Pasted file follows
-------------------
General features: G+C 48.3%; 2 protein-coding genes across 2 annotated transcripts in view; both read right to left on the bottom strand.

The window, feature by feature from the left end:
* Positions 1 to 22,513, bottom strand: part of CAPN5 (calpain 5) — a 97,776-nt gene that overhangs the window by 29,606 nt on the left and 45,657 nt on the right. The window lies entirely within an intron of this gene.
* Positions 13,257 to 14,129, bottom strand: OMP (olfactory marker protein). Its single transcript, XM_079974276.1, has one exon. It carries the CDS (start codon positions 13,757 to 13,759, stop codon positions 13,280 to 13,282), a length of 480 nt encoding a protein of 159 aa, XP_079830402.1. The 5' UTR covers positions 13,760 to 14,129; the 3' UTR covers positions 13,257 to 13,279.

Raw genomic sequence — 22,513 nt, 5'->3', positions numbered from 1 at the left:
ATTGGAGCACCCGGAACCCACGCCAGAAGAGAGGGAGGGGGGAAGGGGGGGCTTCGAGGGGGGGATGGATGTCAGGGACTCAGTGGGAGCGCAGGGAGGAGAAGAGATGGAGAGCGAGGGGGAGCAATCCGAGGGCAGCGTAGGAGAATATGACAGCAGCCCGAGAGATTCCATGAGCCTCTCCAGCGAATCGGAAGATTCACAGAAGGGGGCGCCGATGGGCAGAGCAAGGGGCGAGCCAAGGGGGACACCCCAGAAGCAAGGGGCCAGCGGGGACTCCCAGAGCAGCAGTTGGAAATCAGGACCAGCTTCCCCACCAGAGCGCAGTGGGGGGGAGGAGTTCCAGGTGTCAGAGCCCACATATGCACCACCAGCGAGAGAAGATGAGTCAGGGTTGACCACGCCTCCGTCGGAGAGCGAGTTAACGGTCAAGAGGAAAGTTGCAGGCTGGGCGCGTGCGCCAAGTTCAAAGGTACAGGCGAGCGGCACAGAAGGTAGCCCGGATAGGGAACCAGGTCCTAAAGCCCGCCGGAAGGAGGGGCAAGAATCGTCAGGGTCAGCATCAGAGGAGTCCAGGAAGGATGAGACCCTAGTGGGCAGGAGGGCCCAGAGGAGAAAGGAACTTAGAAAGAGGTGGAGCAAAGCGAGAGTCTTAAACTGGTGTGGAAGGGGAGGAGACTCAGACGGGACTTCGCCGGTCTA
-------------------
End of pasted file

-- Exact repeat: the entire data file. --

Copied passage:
General features: G+C 48.3%; 2 protein-coding genes across 2 annotated transcripts in view; both read right to left on the bottom strand.

The window, feature by feature from the left end:
* Positions 1 to 22,513, bottom strand: part of CAPN5 (calpain 5) — a 97,776-nt gene that overhangs the window by 29,606 nt on the left and 45,657 nt on the right. The window lies entirely within an intron of this gene.
* Positions 13,257 to 14,129, bottom strand: OMP (olfactory marker protein). Its single transcript, XM_079974276.1, has one exon. It carries the CDS (start codon positions 13,757 to 13,759, stop codon positions 13,280 to 13,282), a length of 480 nt encoding a protein of 159 aa, XP_079830402.1. The 5' UTR covers positions 13,760 to 14,129; the 3' UTR covers positions 13,257 to 13,279.

Raw genomic sequence — 22,513 nt, 5'->3', positions numbered from 1 at the left:
ATTGGAGCACCCGGAACCCACGCCAGAAGAGAGGGAGGGGGGAAGGGGGGGCTTCGAGGGGGGGATGGATGTCAGGGACTCAGTGGGAGCGCAGGGAGGAGAAGAGATGGAGAGCGAGGGGGAGCAATCCGAGGGCAGCGTAGGAGAATATGACAGCAGCCCGAGAGATTCCATGAGCCTCTCCAGCGAATCGGAAGATTCACAGAAGGGGGCGCCGATGGGCAGAGCAAGGGGCGAGCCAAGGGGGACACCCCAGAAGCAAGGGGCCAGCGGGGACTCCCAGAGCAGCAGTTGGAAATCAGGACCAGCTTCCCCACCAGAGCGCAGTGGGGGGGAGGAGTTCCAGGTGTCAGAGCCCACATATGCACCACCAGCGAGAGAAGATGAGTCAGGGTTGACCACGCCTCCGTCGGAGAGCGAGTTAACGGTCAAGAGGAAAGTTGCAGGCTGGGCGCGTGCGCCAAGTTCAAAGGTACAGGCGAGCGGCACAGAAGGTAGCCCGGATAGGGAACCAGGTCCTAAAGCCCGCCGGAAGGAGGGGCAAGAATCGTCAGGGTCAGCATCAGAGGAGTCCAGGAAGGATGAGACCCTAGTGGGCAGGAGGGCCCAGAGGAGAAAGGAACTTAGAAAGAGGTGGAGCAAAGCGAGAGTCTTAAACTGGTGTGGAAGGGGAGGAGACTCAGACGGGACTTCGCCGGTCTA